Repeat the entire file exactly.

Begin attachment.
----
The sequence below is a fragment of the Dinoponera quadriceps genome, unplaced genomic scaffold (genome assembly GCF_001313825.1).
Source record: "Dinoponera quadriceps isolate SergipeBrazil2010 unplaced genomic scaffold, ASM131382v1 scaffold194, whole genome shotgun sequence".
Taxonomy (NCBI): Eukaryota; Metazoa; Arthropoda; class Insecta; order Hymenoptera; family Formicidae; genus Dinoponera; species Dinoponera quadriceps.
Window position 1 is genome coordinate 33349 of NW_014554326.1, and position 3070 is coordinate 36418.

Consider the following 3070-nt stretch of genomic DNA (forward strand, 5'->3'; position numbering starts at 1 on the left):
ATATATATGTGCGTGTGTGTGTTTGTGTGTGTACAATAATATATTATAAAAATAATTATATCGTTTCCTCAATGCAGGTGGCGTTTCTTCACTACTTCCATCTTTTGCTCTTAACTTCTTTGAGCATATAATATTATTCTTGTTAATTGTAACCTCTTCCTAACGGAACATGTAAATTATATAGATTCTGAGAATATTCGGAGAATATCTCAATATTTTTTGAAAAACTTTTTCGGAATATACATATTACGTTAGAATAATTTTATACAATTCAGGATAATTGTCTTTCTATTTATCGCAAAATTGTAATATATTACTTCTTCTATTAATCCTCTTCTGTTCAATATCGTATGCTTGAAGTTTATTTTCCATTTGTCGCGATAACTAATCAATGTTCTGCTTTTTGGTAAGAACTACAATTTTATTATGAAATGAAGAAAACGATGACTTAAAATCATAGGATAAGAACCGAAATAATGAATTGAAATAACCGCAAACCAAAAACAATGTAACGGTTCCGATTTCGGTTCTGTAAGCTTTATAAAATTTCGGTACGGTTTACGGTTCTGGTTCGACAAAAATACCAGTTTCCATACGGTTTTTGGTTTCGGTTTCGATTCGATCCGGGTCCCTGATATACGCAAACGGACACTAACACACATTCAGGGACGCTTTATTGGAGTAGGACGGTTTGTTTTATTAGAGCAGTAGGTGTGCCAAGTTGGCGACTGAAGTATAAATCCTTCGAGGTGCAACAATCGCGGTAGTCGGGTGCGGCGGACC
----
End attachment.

The sequence below is a fragment of the Dinoponera quadriceps genome, unplaced genomic scaffold (genome assembly GCF_001313825.1).
Source record: "Dinoponera quadriceps isolate SergipeBrazil2010 unplaced genomic scaffold, ASM131382v1 scaffold194, whole genome shotgun sequence".
Taxonomy (NCBI): Eukaryota; Metazoa; Arthropoda; class Insecta; order Hymenoptera; family Formicidae; genus Dinoponera; species Dinoponera quadriceps.
Window position 1 is genome coordinate 33349 of NW_014554326.1, and position 3070 is coordinate 36418.

Consider the following 3070-nt stretch of genomic DNA (forward strand, 5'->3'; position numbering starts at 1 on the left):
ATATATATGTGCGTGTGTGTGTTTGTGTGTGTACAATAATATATTATAAAAATAATTATATCGTTTCCTCAATGCAGGTGGCGTTTCTTCACTACTTCCATCTTTTGCTCTTAACTTCTTTGAGCATATAATATTATTCTTGTTAATTGTAACCTCTTCCTAACGGAACATGTAAATTATATAGATTCTGAGAATATTCGGAGAATATCTCAATATTTTTTGAAAAACTTTTTCGGAATATACATATTACGTTAGAATAATTTTATACAATTCAGGATAATTGTCTTTCTATTTATCGCAAAATTGTAATATATTACTTCTTCTATTAATCCTCTTCTGTTCAATATCGTATGCTTGAAGTTTATTTTCCATTTGTCGCGATAACTAATCAATGTTCTGCTTTTTGGTAAGAACTACAATTTTATTATGAAATGAAGAAAACGATGACTTAAAATCATAGGATAAGAACCGAAATAATGAATTGAAATAACCGCAAACCAAAAACAATGTAACGGTTCCGATTTCGGTTCTGTAAGCTTTATAAAATTTCGGTACGGTTTACGGTTCTGGTTCGACAAAAATACCAGTTTCCATACGGTTTTTGGTTTCGGTTTCGATTCGATCCGGGTCCCTGATATACGCAAACGGACACTAACACACATTCAGGGACGCTTTATTGGAGTAGGACGGTTTGTTTTATTAGAGCAGTAGGTGTGCCAAGTTGGCGACTGAAGTATAAATCCTTCGAGGTGCAACAATCGCGGTAGTCGGGTGCGGCGGACC